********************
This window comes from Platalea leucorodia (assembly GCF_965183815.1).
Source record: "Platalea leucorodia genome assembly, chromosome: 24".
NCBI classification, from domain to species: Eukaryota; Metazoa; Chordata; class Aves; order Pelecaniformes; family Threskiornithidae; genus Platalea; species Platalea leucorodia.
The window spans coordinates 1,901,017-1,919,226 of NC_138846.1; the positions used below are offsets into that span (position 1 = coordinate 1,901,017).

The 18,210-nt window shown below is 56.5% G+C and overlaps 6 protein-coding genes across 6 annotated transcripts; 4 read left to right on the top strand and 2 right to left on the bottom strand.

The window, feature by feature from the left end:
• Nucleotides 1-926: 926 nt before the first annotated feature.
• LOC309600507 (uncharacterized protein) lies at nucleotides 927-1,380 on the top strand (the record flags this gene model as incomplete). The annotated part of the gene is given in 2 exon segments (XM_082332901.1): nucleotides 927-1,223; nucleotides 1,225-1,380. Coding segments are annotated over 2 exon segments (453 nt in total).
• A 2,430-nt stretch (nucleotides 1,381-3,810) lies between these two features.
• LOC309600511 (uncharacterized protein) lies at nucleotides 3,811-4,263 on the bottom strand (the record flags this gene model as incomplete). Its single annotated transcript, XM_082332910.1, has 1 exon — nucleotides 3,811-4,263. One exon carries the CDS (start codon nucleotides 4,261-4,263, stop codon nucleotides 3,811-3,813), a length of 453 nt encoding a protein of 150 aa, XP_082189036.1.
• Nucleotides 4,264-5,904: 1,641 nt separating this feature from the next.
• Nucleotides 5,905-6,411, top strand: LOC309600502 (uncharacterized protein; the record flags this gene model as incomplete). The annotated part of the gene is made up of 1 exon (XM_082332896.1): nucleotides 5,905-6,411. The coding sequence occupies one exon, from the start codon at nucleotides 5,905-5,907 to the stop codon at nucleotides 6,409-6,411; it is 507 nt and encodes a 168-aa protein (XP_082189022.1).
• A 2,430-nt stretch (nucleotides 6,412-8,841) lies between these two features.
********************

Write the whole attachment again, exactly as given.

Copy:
This window comes from Platalea leucorodia (assembly GCF_965183815.1).
Source record: "Platalea leucorodia genome assembly, chromosome: 24".
NCBI classification, from domain to species: Eukaryota; Metazoa; Chordata; class Aves; order Pelecaniformes; family Threskiornithidae; genus Platalea; species Platalea leucorodia.
The window spans coordinates 1,901,017-1,919,226 of NC_138846.1; the positions used below are offsets into that span (position 1 = coordinate 1,901,017).

The 18,210-nt window shown below is 56.5% G+C and overlaps 6 protein-coding genes across 6 annotated transcripts; 4 read left to right on the top strand and 2 right to left on the bottom strand.

The window, feature by feature from the left end:
• Nucleotides 1-926: 926 nt before the first annotated feature.
• LOC309600507 (uncharacterized protein) lies at nucleotides 927-1,380 on the top strand (the record flags this gene model as incomplete). The annotated part of the gene is given in 2 exon segments (XM_082332901.1): nucleotides 927-1,223; nucleotides 1,225-1,380. Coding segments are annotated over 2 exon segments (453 nt in total).
• A 2,430-nt stretch (nucleotides 1,381-3,810) lies between these two features.
• LOC309600511 (uncharacterized protein) lies at nucleotides 3,811-4,263 on the bottom strand (the record flags this gene model as incomplete). Its single annotated transcript, XM_082332910.1, has 1 exon — nucleotides 3,811-4,263. One exon carries the CDS (start codon nucleotides 4,261-4,263, stop codon nucleotides 3,811-3,813), a length of 453 nt encoding a protein of 150 aa, XP_082189036.1.
• Nucleotides 4,264-5,904: 1,641 nt separating this feature from the next.
• Nucleotides 5,905-6,411, top strand: LOC309600502 (uncharacterized protein; the record flags this gene model as incomplete). The annotated part of the gene is made up of 1 exon (XM_082332896.1): nucleotides 5,905-6,411. The coding sequence occupies one exon, from the start codon at nucleotides 5,905-5,907 to the stop codon at nucleotides 6,409-6,411; it is 507 nt and encodes a 168-aa protein (XP_082189022.1).
• A 2,430-nt stretch (nucleotides 6,412-8,841) lies between these two features.